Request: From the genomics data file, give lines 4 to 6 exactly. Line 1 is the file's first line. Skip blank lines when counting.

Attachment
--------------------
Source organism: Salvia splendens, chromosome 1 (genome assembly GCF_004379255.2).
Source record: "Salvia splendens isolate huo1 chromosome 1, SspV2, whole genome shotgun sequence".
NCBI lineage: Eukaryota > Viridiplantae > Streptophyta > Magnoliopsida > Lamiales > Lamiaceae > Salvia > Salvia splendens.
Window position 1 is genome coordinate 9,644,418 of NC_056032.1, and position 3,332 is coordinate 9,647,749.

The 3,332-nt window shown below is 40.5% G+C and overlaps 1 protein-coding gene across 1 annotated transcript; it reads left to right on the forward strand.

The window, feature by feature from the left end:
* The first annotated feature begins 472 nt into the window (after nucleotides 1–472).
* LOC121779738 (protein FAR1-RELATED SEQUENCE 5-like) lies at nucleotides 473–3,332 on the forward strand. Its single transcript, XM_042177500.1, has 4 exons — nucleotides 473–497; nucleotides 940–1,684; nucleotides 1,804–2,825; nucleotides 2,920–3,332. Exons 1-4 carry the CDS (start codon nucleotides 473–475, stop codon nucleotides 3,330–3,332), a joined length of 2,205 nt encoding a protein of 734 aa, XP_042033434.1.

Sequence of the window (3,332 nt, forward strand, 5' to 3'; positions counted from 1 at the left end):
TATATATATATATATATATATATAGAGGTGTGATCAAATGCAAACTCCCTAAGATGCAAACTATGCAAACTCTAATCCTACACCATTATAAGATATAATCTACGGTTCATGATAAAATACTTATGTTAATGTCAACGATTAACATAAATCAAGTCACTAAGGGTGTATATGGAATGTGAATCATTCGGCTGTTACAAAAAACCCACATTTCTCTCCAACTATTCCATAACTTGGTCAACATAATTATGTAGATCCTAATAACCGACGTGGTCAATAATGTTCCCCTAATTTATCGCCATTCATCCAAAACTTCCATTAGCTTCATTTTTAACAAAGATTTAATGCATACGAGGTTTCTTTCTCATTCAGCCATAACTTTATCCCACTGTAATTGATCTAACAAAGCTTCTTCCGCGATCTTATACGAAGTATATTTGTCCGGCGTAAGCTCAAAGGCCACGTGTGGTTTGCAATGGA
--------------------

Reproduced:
Window position 1 is genome coordinate 9,644,418 of NC_056032.1, and position 3,332 is coordinate 9,647,749.

The 3,332-nt window shown below is 40.5% G+C and overlaps 1 protein-coding gene across 1 annotated transcript; it reads left to right on the forward strand.

The window, feature by feature from the left end: